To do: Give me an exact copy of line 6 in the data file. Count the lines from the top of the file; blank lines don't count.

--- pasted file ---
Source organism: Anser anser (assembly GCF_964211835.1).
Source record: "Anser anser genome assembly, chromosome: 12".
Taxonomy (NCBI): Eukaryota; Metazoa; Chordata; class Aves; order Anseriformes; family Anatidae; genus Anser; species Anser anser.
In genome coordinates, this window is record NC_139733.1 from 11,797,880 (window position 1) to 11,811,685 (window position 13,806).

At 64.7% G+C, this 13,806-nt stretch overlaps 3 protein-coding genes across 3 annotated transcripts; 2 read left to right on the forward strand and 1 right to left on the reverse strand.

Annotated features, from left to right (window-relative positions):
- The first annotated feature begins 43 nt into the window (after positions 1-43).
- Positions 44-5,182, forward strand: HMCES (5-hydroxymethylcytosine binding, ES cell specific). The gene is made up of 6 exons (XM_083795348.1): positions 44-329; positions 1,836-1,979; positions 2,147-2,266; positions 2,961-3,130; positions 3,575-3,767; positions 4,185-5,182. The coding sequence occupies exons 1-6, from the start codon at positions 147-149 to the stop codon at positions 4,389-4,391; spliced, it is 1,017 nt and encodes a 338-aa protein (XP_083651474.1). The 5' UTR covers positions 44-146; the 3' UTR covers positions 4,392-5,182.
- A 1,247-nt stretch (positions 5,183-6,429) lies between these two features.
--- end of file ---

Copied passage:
Annotated features, from left to right (window-relative positions):